It was a hopeless time for the Patriots’ and their fight for freedom. The British had taken control of New York City and Long Island. General Henry Clinton of King George’s redcoats arrived with 30,000 men as an additional 20,000 men in the Royal Navy overtook the harbor in massive warships. The attack was imminent and Washington’s scant army numbered less than 10,000.
In Brian Kilmeade’s and Don Yaeger’s New York Times Bestseller entitled “George Washington’s Secret Six” – a must-read for every American history buff, the authors’ write. “If the number was a blow to Washington, he did not show it. Ever the stoic, he refused to allow this dismal news to throw him into despair. Washington was famed as a man who never lost his nerve in battle. The sound of musket fire, the crash of cannonballs, the smell of smoke – none of that seemed to shake his calm, measured way of surveying the chaos and keeping his wits about him as he led his men forward.”
This fascinating book explains Washington’s desperate situation. The Patriot military alone could not win the war. Thus the General made the decision “to recruit a sophisticated and deeply secretive intelligence network to infiltrate New York City.” Washington knew that the names of the spies and their activities must be carefully guarded for the operation to work.
As a young man in the 1750s, Washington had served as a spy during the French and Indian War. He knew the value of gathering information from the enemy. He knew the danger as well. The activities of espionage was an avenue in which the Patriots could win the war, if his spy ring, later known as the Culper Spy Ring, would maintain sobriety and the clear-headedness needed to report accurately the movements of the British.
It was a big undertaking in August, 1776, but clearly there was no other option.
Brian Kilmeade and Don Yaeger give the names of the six and their descriptions, one of which was only made known in the twentieth century, and one name is still unknown today:
(1) Robert Townsend, reserved Quaker merchant and reporter who headed the Culper Ring, keeping his identity secret even from Washington.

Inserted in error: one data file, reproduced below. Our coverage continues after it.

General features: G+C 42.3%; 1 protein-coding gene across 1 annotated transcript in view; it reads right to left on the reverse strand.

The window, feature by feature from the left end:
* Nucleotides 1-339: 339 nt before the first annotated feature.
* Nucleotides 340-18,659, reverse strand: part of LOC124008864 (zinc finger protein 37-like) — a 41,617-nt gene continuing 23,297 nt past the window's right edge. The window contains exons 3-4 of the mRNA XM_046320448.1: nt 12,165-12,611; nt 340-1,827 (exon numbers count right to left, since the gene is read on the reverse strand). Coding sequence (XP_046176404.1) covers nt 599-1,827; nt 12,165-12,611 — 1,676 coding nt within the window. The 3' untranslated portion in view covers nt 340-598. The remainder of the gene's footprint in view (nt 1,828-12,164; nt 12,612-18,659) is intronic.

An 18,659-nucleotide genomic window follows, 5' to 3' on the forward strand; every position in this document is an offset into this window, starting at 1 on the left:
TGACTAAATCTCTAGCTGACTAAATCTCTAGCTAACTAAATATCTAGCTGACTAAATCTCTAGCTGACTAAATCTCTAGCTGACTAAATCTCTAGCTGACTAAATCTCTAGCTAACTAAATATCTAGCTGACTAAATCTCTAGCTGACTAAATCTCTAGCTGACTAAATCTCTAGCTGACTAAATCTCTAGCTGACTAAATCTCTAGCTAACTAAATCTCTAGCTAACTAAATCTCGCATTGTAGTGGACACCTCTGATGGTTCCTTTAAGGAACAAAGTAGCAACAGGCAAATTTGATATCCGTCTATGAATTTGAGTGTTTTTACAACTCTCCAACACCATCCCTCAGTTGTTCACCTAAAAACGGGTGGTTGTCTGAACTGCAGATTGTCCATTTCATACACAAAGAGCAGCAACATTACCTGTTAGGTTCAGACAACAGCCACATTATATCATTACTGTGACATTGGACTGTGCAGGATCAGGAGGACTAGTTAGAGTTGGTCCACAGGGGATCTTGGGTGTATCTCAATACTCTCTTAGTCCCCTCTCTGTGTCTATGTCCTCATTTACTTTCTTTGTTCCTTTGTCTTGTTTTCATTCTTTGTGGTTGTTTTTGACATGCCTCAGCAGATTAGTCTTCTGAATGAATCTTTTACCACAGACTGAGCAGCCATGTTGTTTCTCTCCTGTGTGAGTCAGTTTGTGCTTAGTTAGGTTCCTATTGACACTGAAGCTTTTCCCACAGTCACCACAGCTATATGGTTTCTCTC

(2) Austin Roe, the tavern keeper who risked his employment and his life in order to protect the mission.
(3) Caleb Brewster, the brash young longshoreman who loved baiting the British and agreed to ferry messages between Connecticut, where Washington and his army had escaped, and New York City, the British stronghold.
(4) Abraham Woodhull, the curmudgeonly (and surprisingly nervous) Long Island bachelor with business and family excuses for traveling to Manhattan.
(5) James Rivington, the owner of a posh New York City coffeehouse and print shop where high-ranking British officers gossiped about secret operations.
(6) Agent 355, a woman whose identity remains unknown but who seems to have used her wit and charm to coax officers to share vital secrets.
Setauket, NY was a small village at the time and located in Long Island. This was the place where the ring of spies conducted their New York City intrigues from 1776 until 1783, when the British boarded their ships finally leaving what were once their American colonies, but now was acknowledged as the United States of America.
Colonel Tallmadge, chief intelligence officer for George Washington, wrote, “Every countenance seemed to express the triumph of republican principles over the military despotism which had so long pervaded this now happy city. … It was indeed a joyful day to the officers and soldiers of our army, and all the friends of American independence. … The joy of meeting friends, who had long been separated by the cruel rigors of war, cannot be described.”
As the “Secret Six" resumed their ordinary lives made extraordinary by the ring-of-freedom, the stories of bravery became lost-in-time, just as they would have wanted. These souls of exemplary heroism and patriotism, which was unknown to their contemporaries, are now acknowledged. Their names are known and the details of clandestine operatives preserved in a way the Culper Spy Ring would have never thought.
You see George Washington kept their letters in his papers so that the world would know.
Anne McKee is a writer and storyteller. See her website: www.annemckee.net